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Surrendering Our Obsession With Certainty: Overcoming the Disease of Dogmatism, Part One

Posted on 21 Feb | 3 comments
Photo by Jeffrey M. Dean.
Photo by Jeffrey M. Dean.

We all have certain things that bother us, that “get under our skin,” as we often say, things that can powerfully trigger and elicit the strongest of reactions from deep places within us that we perhaps don’t even know are there. Most of us likely have a favorite, irresistible soapbox, a particular axe to grind related to a value perspective, whether it involves a political, religious/spiritual, moral, sociocultural, or some other issue. You know that you are poised on that soapbox and passionately grinding that axe when you find yourself saying things like, “Don’t even get me started,” and you get yourself worked up into a state of emotional frenzy.

Mine is, without question, dogmatism. I realize that “hate” is a very strong, and in our current society and culture, a very unpopular word. I don’t care about popularity, and if I knew of a stronger word, believe me, I would use it. I hate, abhor, and detest dogmatism. There are probably no words in any known language that can accurately represent how I truly feel about dogmatism and its destructive consequences. I consider it to be a life mission to oppose and fight against dogmatism wherever I find it and in whatever form it assumes.

I assume we are all familiar with this term and the phenomenon to which it refers. However, for the sake of clarity, here, I am defining dogmatism as a way of being or existential mode characterized by an extreme demand for absolute certainty, an uncritical and uncompromising adherence to a particular perspective or belief system, and a fierce opposition toward uncertainty and conflicting perspectives or beliefs. According to such a definition, it is possible to be dogmatic in regard to just about anything—any value perspective or belief is a potential vehicle for the unjust and intolerant reductionism of the dogmatic approach toward life. Therefore, in the political sphere, there are dogmatic conservatives, dogmatic liberals, dogmatic moderates, etc.; in the religious sphere there are dogmatic Christians, dogmatic Muslims, dogmatic Buddhists, dogmatic Hindus, etc.; in the intellectual sphere there are dogmatic atheists, dogmatic scientists, dogmatic academics of every discipline, etc.; one can even be a dogmatic opponent of dogmatism.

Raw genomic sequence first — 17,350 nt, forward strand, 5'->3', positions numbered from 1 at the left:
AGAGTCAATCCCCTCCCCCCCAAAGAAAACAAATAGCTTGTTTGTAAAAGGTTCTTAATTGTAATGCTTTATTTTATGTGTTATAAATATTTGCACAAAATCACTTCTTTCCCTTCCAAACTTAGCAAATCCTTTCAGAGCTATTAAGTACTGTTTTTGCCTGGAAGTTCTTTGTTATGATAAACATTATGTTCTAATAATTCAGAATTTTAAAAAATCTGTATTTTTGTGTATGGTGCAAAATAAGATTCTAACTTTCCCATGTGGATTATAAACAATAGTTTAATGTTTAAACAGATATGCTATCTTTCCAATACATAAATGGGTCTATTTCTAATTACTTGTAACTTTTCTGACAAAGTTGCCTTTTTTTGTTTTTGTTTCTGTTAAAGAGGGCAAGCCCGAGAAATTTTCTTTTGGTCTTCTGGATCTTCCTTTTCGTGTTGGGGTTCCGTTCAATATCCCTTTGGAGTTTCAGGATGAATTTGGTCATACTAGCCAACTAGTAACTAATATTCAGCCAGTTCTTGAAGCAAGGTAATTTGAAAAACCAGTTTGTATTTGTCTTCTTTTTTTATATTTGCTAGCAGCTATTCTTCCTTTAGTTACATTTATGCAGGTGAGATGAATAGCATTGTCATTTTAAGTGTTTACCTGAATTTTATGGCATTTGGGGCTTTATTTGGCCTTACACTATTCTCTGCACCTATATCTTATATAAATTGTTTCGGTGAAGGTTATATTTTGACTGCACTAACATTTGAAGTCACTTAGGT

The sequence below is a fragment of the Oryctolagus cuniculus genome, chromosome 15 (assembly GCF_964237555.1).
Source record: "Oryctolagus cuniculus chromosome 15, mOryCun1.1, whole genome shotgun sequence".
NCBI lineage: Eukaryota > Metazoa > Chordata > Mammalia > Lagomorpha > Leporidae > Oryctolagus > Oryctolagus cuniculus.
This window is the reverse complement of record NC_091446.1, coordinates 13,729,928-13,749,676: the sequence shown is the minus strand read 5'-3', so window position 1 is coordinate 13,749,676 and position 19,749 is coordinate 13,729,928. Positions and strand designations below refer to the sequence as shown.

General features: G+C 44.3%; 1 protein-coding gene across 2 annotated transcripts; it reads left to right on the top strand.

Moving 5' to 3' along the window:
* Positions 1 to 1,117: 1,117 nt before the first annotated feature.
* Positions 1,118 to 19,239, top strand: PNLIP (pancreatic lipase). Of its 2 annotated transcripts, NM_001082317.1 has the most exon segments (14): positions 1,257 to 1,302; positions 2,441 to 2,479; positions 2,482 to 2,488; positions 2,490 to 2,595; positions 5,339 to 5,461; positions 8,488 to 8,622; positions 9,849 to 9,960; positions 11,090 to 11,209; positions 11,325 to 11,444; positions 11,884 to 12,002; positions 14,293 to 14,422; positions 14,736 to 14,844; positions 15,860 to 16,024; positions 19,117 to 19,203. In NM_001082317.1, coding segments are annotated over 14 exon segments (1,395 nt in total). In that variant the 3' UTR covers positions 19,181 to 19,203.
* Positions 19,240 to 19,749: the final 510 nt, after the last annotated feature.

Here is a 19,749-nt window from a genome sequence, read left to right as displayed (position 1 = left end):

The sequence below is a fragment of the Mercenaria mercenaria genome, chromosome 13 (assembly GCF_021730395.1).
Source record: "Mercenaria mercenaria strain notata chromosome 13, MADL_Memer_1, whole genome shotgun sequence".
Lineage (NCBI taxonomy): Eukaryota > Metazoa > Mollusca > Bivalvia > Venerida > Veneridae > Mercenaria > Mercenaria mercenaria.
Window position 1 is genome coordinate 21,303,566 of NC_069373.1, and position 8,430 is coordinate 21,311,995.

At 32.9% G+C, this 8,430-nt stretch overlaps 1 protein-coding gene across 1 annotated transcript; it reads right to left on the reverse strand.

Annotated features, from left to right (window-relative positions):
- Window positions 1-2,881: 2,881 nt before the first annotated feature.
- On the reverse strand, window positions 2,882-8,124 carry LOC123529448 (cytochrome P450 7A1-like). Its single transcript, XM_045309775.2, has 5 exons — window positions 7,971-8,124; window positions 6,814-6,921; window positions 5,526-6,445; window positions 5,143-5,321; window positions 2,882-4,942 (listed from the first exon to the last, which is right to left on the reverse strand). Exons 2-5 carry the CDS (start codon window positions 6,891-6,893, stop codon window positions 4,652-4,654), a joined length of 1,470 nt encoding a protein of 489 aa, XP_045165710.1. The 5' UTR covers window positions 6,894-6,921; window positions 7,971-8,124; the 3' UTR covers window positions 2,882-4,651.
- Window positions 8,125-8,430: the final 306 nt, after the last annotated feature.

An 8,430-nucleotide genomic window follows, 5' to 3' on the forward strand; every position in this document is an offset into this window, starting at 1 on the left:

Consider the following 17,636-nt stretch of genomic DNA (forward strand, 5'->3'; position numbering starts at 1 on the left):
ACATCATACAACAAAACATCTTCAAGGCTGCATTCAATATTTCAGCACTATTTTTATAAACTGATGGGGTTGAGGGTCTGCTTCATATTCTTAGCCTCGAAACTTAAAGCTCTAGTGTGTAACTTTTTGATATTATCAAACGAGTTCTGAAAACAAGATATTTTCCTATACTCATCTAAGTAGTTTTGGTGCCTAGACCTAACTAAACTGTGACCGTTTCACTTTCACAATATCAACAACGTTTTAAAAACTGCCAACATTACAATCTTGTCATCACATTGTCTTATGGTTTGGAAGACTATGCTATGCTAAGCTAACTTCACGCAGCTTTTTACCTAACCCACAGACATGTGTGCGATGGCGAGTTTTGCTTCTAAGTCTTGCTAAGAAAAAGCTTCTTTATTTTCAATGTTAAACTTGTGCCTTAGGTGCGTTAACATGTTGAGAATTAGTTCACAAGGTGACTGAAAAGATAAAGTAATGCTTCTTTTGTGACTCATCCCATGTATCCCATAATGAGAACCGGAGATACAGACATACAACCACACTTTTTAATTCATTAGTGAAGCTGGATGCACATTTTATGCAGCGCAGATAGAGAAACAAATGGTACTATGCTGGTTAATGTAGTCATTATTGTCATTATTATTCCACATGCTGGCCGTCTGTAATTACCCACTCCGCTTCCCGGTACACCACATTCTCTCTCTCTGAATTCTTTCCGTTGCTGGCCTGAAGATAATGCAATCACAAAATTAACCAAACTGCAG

Of course, an implicit and crucial question must be answered—what it is about dogmatism that is destructive or harmful. My answer to this question is evident within the previously utilized terms “unjust,” “intolerant,” and “reductionism.” Dogmatism, regardless of its particular manifestation, is destructive and harmful because it reduces the full truth of an aspect of reality to something less than what it actually is. It elevates one perspective or belief to a position of absolute authority, thereby negating and devaluing all others that differ from or contradict it. This rigid and severe intolerance toward competing perspectives and beliefs is unjust because it results in a distortion and obscuring of what is true and real, as well as a denial of individual freedom in choosing how to live on the basis of a personal value perspective or belief. I could also cite innumerable current and historical examples of violent and harmful actions toward innocent people resulting from the dogmatic need for certainty or to be “right,” whether in the form of fascist oppression and human rights violations, religious or morally-based “hate crimes,” or an inability to constructively disagree in emotionally-heated debates and discussions.

I believe that this compellingly indicates the extremely serious dangers of dogmatism, whatever its particular manifestations may be. What is at stake here is so far beyond a mere intellectual or academic discussion regarding epistemological and moral relativism, or more popularized trainings and messages concerning the importance of celebrating diversity or affirming a tolerant attitude in the context of interpersonal conflict. When we assume a dogmatic position and stance toward an issue we engage in an act of intellectual suicide and homicide, and this means much more than mere difficulties in a safe, abstracted academic inquiry.